metaclarity

This year, when I applied at the beginning of September, my proposal for a creative writing thesis was rejected.

I think back to the summer, around this time, when I met with a creative writing professor to prepare my thesis application. We discussed some ideas here and there and then I left for New York to start my summer internship. Although the creative writing thesis had been the reason I wanted to be an English major in the first place, which subsequently defined my collegiate academic experience accordingly, it was the last thing on my mind that summer.

When I got off work that summer, I did not work on revisions of my thesis proposal. Instead, I studied finance and industrial organization until I promptly went to sleep at 11 PM. On weekends, I would do more readings on finance and do practice cases with some people. By the end of that summer, I read numerous textbooks and finished more than 60 practice cases. Although I have spent the near the entirety of my time as an undergraduate longing for love, this was a summer where none of it mattered.

The philosophy goes: love comes and goes, but full-time recruiting only happens once in a lifetime. Besides, there’s not really any point in longing for love when longing for love doesn’t make it any more real.

The thing is — this is not something I regret. This was one of the clearest points of my time as an undergraduate. I had a distinct purpose — prioritize my professional interests and don’t fuck up full-time recruiting — and I recognize what I was willing to sacrifice to achieve those goals — my social and artistic pursuits. It was a moment of clarity when I looked at previous moments of clarity and rejected them. Even though I thought a lot about my employment prospects throughout my time as an undergraduate, so much of it was just stress and anxiety over a topic in which I knew nothing about. I claimed to have clarity under states of duress, but there can be no clarity in states of duress. That summer, I had enough security to recognize what mattered most and understand what was necessary to consecrate those objectives. Bridging those disconnects equates to one of the fundamental challenges to achieve clarity of clarity.

At the end of the day, I feel that what matters in life most of all is clarity — recognizing among what you consider to be clarity, which is the clearest. Unfortunately, clarity is something I did not have for a lot of my life.

Some people come into college with a somewhat good understanding of what they want out of the experience. Some of my friends are extremely purpose-driven. They had a good idea how what they wanted to do coming into college, and they continue to have a good idea of what they want to do as they graduate. I had a friend who knew she wanted to be a doctor since middle school (like me! except not at all). She received all A’s throughout her entire time as an undergraduate and graduated with a 4.0 GPA. She still has the same goal now that she did at the beginning of college. I had another friend who knew she wanted to become an investment banker the moment she stepped foot on Locust Walk. Four years later, after two different investment banking internships in two different product groups in two different banks, she continues to pursue her passions in investment banking.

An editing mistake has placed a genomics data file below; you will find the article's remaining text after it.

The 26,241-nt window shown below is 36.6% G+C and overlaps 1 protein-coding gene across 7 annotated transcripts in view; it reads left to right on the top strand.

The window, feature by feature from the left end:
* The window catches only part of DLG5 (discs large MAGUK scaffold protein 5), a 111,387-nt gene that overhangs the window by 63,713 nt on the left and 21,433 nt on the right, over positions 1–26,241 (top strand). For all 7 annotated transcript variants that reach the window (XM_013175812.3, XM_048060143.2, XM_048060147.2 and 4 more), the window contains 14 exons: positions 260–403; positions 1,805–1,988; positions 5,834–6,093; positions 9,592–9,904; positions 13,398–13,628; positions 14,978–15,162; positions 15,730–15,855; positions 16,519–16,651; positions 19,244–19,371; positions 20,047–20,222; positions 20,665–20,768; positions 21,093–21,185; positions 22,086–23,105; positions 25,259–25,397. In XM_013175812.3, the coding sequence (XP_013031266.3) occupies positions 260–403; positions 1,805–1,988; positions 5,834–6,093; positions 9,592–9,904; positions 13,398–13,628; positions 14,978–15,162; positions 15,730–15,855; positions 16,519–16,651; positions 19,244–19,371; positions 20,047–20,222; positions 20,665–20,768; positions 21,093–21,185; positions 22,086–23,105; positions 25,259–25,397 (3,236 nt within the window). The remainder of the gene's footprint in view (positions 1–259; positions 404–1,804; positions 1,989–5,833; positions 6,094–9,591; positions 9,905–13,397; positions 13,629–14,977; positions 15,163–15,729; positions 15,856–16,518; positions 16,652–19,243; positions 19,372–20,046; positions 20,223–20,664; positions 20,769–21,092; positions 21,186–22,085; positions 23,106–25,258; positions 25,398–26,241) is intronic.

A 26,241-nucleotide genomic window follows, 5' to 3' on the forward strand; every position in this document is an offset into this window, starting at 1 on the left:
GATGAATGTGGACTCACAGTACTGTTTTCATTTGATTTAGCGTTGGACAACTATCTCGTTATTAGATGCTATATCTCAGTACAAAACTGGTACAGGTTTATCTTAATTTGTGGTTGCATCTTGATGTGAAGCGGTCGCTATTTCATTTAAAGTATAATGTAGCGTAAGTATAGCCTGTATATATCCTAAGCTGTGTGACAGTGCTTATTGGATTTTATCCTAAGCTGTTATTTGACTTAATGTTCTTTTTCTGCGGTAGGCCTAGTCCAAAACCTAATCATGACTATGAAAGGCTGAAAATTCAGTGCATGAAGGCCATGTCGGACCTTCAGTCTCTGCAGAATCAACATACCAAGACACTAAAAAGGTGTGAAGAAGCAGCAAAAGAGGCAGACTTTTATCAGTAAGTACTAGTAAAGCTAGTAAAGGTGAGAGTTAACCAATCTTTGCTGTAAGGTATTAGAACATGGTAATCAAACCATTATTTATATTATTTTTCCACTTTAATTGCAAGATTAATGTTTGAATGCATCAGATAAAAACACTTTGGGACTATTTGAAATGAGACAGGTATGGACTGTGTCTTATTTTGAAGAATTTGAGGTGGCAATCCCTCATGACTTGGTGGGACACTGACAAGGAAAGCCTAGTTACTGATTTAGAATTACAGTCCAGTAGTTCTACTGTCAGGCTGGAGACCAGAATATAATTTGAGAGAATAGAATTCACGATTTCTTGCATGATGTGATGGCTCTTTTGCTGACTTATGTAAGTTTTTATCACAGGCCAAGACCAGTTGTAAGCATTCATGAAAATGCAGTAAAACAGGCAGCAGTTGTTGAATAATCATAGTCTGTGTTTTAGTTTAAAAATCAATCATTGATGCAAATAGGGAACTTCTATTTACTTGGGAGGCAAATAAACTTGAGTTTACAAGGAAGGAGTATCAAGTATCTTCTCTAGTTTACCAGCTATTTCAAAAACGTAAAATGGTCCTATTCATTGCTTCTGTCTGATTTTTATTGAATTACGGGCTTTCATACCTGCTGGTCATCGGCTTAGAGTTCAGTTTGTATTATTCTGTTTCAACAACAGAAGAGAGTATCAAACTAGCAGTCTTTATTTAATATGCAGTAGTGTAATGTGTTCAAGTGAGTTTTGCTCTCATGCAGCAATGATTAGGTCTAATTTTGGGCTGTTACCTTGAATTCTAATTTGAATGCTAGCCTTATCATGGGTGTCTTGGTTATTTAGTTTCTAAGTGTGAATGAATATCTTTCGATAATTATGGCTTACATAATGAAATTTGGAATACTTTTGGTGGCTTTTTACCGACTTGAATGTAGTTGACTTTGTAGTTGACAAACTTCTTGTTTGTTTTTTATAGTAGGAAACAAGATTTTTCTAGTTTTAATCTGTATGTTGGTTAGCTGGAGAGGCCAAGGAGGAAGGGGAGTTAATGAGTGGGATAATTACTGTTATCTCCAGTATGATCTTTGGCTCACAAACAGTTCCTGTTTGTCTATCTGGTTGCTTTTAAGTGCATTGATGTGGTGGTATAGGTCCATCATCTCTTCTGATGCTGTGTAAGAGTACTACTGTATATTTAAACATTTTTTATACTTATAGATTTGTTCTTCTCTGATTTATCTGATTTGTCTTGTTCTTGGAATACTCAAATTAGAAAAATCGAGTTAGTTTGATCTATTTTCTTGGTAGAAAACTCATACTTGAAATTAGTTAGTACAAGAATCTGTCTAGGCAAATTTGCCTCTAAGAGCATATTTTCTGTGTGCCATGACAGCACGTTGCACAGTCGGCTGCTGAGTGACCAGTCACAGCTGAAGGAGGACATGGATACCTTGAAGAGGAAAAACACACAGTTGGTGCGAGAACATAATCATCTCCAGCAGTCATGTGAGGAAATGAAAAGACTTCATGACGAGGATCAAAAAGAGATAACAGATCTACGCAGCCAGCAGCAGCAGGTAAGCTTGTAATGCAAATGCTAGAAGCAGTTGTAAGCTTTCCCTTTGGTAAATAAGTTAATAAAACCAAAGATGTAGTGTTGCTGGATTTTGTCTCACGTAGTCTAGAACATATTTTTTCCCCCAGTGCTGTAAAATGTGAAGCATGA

I wish I didn’t to college wanting to study medicine because this short blip in clarity resulted in confusion for the next three years. I have another friend who transferred from another school to Penn who wished she knew more about what kind of school she wanted to go to before she committed to a college. During my time in college, I wished I questioned myself more — and I mean, genuinely questioning my values, as opposed to questioning myself to the bare minimum when I thought I was questioning myself without questioning what was truly worth questioning. In terms of those moments lacking clarity, it is so easy to ascribe another reality in which things were more clear. Because, among the realities that we occupy, we can only find clarity within the reality we currently occupy. How easy would life be without navigating that reality disconnect.

And so, even though I had little idea of what I valued throughout my experience in college, I have found a new clarity through comparing my existing clarities with one another. It is only through comparison can there be an understanding of additional purity in clarity. As an extension of Levinasian metaethics, we can only understand ourselves through our understanding of others. Within our inner world, we can only understand our thoughts relative to other thoughts. From the sheer magnitude of the emotional spectrum, we can discover a new reality within the context of a different permutation of thoughts and emotions. Living equates to experiencing multiple realities given these permutations of thought and emotion given external context. Within the different clarities we have obtained from the different realities we occupy, we can understand which clarity is the clearest through accessing all of the other clarities we have discovered. This comparative study amounts to metaclarity.